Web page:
6.10 Virus Capsids, Proteins and Micellar Systems.

6.11 Micellar Systems.

6.12 Conclusions and Outlook.

7 Concave Reagents (Ulrich Lüning).

7.1 Introduction.

7.2 Classes of Concave Reagents.

7.3 Reactions and Catalyses.

7.4 Summary and Outlook.

8 Reactivity Control by Calixarenes (Luigi Mandolini, Roberta Cacciapaglia, and Stefano Di Stefano).

8.1 Introduction.

8.2 Calixarenes as Hosts.

8.3 Calixarenes as Molecular Platforms.

8.4 Concluding Remarks.

9 Reactions Inside Carcerands (Ralf Warmuth).

9.1 Introduction.

9.2 Types of Inner Phase Reactions.

9.3 Probing the Properties of the Inner Phase.

9.4 Through-Shell Reactions.

9.5 Intramolecular Thermal Reactions.

9.6 Inner Phase Photochemistry.

9.7 Conclusions and Outlook.

10 Encapsulation of Reactive Intermediates (Jean-Luc Mieusset and Udo H. Brinker).

10.1 Introduction.

10.2 Encapsulation of Labile Species.

10.3 Isolation of Non-covalently Bonded Aggregates.

10.4 Inclusion of Reactive Intermediates.

11 Dye Encapsulation (Jeremiah J. Gassensmith, Easwaran Arunkumar, and Bradley D. Smith).

11.1 Introduction.

11.2 Reversible Dye Encapsulation Inside Organic Container Molecules.

11.3 Reversible Dye Encapsulation by Biological Receptors.

11.4 Permanent Dye Encapsulation Inside Rotaxanes.

11.5 Permanent Encapsulation Inside Inorganic Matrices.

11.6 Conclusion.

12 Organic Cations in Constrained Systems (Werner Abraham and Lutz Grubert).

12.1 Introduction.

12.2 Host–guest Complexes with Organic Cations.

12.3 Extended Hosts and Capsules.

12.4 Cucurbiturils.

12.5 Complex Systems and Applications.

12.6 Conclusions.

13 Proteins as Host for Enantioselective Catalysis: Artificial Metalloenzymes Based on the Biotin–Streptavidin Technology (Jincheng Mao and Thomas R. Ward).

13.1 Introduction.

13.2 The Biotin–Avidin Technology.

13.3 Artifi cial Hydrogenases.

13.4 Artifi cial Allylic Alkylases.

13.5 Artifi cial Transfer Hydrogenase.

13.6 Enantioselective Sulfoxidation Based on Vanadyl-loaded Streptavidin 372

13.7 Conclusions and Outlook.

14 Chemical Reactions with RNA and DNA Enzymes (Andres Jäschke).

14.1 Introduction.

14.2 Catalysis by Naturally Occurring Ribozymes.

14.3 How to Generate Artifi cial RNA and DNA Catalysts.

14.4 The Catalytic Spectrum of Artifi cial Ribozymes.

14.5 Deoxyribozymes – DNA Molecules with Catalytic Properties.

14.6 Catalysis of C−C Bond Formation by Diels–Alderase Ribozymes.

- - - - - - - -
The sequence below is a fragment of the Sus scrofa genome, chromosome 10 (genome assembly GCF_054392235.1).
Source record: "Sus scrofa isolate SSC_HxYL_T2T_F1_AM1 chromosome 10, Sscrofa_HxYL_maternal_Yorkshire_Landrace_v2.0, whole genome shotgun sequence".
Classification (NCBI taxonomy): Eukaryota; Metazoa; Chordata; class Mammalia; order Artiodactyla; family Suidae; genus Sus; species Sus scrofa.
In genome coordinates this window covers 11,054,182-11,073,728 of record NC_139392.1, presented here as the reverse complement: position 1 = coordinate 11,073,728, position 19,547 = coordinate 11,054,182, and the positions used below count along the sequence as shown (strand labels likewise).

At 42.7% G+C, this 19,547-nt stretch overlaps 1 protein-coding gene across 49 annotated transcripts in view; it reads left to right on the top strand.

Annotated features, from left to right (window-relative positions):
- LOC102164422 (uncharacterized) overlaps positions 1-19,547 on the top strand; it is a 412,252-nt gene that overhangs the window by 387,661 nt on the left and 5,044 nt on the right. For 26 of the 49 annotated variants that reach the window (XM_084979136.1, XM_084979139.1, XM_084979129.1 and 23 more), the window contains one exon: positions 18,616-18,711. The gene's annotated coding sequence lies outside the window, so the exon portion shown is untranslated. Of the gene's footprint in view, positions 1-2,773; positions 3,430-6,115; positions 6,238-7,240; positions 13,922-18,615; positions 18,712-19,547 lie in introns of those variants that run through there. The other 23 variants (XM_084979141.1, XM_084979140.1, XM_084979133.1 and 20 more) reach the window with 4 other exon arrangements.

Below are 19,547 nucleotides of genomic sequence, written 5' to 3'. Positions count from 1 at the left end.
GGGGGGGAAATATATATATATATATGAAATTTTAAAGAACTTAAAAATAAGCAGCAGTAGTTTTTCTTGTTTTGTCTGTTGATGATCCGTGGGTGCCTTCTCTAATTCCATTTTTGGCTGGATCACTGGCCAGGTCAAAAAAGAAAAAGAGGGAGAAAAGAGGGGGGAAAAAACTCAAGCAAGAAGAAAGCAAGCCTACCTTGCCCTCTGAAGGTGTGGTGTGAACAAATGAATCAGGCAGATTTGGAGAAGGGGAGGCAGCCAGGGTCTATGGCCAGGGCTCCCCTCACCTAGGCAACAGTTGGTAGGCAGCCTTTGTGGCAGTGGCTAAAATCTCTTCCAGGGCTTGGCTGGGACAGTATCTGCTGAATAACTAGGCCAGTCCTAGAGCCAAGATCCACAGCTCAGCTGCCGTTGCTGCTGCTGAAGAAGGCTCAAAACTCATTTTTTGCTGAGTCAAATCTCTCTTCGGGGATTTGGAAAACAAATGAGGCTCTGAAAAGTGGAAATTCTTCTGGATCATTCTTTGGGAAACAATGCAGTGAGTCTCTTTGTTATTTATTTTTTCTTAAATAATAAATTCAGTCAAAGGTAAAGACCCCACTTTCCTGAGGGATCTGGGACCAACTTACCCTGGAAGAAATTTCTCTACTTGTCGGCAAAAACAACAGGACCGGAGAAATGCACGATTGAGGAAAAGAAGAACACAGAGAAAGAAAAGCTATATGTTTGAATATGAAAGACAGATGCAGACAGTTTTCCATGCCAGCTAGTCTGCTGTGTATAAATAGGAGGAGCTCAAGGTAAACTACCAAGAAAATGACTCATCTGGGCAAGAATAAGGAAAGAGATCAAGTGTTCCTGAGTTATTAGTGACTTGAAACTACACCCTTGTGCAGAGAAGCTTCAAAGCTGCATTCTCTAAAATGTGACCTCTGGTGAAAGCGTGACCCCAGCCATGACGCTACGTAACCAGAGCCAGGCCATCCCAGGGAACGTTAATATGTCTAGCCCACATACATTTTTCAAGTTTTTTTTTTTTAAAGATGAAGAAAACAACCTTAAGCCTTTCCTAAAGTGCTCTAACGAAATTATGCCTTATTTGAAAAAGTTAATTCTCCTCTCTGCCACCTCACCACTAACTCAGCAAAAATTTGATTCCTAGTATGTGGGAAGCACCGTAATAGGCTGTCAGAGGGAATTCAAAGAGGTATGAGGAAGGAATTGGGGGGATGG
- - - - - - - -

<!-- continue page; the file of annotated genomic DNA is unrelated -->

14.7 Conclusion.

15 Reactions in Supramolecular Systems (Lucia Zakharova, Alla Mirgorodskaya, Elena Zhiltsova, Ludmila Kudryavtseva, and Alexander Konovalov).

15.1 Introduction.

15.2 The Single Micellar Systems: Factors of Concentration and Micellar Microenvironment.

15.3 The Role of the Structural Factor in Supramolecular Catalytic Systems.

15.4 Binary Surfactant Systems.

15.5 Polycomponent Catalytic Systems Based on Amphiphiles and Polymers.

15.6 Conclusions.

16 Encapsulation Processes by Bilayer Vesicles (Marc C. A. Stuart and Jan B. F. N. Engberts).

16.1 Introduction.

16.2 Catalysis by Vesicles. Encapsulation of Reactants.

16.3 Liposomal Encapsulation in Drug Delivery.

16.4 Vesicle–Nucleic Acid Interactions: Gene Transfer Using Lipoplexes.

17 Reactions in Liposomes (Pasquale Stano and Pier Luigi Luisi).

17.1 Introduction.

17.2 Lipid Vesicles (Liposomes).

17.3 Experimental Strategies and Theoretical Aspects.

17.4 A Theoretical Framework for Complex Reactions in Liposomes.

17.5 Four Cases of Compartmentalized Reactions.

17.6 Conclusion.





""The book has a broad scope and serves its purpose very well for everyone who is interested in the preparation of molecular reactors, the stabilization of reactive intermediates, reactions of unusual regioselectivity, confined photochemical reactions, or supramolecularly enhanced reactions in water, organic solvents, or the solid state. Thus, the book is well suited both for beginners and for experts, and it is an essential addition to the bookshelf of a supramolecular chemist."" (Angewandte Chemie, 1 February 2011)